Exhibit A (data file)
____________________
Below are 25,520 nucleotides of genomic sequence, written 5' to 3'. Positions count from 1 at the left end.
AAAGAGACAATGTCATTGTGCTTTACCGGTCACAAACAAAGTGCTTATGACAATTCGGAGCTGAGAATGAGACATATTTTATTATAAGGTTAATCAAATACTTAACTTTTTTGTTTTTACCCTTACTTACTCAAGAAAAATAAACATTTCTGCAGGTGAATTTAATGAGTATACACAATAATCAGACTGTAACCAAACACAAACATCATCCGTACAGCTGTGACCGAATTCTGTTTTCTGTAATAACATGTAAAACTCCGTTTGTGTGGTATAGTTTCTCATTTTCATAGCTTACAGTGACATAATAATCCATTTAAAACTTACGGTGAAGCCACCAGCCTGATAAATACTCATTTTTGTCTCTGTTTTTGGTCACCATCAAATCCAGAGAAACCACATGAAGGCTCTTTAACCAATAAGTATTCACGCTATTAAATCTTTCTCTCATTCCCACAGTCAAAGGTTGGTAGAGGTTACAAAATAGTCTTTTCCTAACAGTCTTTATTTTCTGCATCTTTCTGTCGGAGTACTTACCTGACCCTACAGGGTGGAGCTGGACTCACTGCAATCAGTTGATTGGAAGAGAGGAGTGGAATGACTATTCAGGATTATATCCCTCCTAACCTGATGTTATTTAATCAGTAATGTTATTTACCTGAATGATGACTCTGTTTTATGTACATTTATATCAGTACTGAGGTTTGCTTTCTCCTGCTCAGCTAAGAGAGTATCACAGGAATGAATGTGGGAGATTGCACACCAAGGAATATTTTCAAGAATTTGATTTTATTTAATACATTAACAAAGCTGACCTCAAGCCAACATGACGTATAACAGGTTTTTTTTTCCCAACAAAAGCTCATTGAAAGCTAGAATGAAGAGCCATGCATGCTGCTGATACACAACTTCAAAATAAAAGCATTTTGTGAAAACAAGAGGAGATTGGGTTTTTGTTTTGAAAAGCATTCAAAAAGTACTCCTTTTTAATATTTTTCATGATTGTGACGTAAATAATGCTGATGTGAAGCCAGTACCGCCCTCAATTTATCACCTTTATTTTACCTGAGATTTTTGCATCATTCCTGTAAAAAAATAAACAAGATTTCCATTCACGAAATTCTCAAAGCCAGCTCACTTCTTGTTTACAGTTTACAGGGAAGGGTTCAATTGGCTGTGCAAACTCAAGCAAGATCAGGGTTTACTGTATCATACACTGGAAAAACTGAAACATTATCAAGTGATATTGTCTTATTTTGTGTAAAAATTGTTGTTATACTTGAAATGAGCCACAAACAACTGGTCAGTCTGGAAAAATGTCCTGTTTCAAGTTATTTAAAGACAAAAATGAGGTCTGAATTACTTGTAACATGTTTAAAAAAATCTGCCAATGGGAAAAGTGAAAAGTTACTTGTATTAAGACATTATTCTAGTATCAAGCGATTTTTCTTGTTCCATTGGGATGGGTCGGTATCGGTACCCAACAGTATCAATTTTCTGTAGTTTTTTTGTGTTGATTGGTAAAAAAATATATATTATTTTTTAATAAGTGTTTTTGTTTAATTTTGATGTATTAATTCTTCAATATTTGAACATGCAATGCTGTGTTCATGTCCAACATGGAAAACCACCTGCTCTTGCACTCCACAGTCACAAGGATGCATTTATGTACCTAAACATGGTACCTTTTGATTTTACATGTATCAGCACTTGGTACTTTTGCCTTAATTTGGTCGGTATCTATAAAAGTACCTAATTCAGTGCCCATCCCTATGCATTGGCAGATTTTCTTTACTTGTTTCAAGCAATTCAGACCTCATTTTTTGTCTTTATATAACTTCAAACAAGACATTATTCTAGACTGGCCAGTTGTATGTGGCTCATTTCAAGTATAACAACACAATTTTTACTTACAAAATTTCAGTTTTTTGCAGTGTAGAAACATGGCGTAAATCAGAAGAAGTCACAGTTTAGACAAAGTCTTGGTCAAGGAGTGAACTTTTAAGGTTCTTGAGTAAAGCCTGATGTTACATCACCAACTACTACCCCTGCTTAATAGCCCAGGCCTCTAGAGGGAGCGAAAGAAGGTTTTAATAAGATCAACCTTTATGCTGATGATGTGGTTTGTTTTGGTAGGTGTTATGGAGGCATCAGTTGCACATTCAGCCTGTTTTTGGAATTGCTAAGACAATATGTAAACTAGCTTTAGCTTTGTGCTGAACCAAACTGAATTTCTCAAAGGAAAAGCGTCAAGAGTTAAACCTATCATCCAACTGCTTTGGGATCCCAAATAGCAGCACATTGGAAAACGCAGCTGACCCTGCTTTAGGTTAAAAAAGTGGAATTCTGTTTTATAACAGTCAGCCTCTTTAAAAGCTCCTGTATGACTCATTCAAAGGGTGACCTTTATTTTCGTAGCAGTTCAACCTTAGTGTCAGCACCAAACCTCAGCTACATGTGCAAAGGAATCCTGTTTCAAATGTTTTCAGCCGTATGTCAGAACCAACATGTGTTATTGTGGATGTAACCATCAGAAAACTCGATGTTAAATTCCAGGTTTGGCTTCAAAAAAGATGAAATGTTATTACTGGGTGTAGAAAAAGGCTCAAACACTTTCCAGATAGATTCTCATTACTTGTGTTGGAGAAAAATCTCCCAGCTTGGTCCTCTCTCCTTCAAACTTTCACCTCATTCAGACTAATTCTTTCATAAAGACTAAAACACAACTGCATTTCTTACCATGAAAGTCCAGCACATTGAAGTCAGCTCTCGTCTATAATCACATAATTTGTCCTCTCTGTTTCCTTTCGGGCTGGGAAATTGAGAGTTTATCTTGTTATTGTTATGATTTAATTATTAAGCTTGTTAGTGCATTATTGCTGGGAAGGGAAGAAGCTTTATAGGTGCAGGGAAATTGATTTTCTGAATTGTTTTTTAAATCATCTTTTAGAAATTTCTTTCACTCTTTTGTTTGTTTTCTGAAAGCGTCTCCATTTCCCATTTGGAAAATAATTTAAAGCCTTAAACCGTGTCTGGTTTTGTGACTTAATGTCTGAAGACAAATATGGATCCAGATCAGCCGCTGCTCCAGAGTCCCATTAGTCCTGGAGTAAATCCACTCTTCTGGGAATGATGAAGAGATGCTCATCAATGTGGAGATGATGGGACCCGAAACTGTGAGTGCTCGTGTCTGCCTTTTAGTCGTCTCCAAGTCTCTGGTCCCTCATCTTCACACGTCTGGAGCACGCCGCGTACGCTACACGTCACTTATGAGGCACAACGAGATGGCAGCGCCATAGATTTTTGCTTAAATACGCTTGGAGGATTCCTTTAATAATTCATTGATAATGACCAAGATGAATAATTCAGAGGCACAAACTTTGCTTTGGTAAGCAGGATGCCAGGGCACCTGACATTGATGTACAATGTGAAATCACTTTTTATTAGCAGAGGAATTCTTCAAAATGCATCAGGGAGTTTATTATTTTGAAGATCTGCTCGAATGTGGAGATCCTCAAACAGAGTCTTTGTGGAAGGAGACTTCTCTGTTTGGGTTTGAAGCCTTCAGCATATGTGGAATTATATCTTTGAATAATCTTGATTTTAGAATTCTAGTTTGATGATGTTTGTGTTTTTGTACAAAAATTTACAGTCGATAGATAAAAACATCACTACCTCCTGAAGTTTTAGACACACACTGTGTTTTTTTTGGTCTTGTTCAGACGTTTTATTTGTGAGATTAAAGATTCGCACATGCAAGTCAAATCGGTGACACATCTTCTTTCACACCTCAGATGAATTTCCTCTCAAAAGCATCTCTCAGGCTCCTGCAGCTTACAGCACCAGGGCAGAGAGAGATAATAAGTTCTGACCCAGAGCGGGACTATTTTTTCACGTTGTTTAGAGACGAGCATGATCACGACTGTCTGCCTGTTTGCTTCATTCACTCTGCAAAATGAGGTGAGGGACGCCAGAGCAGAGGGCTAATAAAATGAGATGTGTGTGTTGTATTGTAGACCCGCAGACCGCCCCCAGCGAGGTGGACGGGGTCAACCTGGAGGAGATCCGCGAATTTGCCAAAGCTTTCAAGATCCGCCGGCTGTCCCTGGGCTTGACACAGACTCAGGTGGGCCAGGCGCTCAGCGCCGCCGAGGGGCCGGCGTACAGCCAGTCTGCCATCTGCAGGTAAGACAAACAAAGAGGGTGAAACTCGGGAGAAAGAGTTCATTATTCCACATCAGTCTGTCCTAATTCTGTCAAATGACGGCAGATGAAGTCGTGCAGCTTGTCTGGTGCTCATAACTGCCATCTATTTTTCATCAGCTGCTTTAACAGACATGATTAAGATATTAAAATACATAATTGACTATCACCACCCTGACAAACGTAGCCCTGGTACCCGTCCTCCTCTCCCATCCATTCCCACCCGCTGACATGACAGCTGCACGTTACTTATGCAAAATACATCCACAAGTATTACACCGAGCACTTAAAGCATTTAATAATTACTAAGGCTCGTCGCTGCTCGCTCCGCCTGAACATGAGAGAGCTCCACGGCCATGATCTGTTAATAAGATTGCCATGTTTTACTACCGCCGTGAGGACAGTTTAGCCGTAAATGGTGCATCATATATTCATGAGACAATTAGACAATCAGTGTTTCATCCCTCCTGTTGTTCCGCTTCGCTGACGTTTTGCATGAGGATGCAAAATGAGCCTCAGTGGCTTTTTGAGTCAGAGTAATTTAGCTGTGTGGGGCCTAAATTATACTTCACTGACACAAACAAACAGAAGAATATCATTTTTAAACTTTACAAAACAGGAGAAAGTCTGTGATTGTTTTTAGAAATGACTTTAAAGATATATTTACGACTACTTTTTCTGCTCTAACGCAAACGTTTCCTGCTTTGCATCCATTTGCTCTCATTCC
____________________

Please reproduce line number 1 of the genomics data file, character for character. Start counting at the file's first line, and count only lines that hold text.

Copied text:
Below are 25,520 nucleotides of genomic sequence, written 5' to 3'. Positions count from 1 at the left end.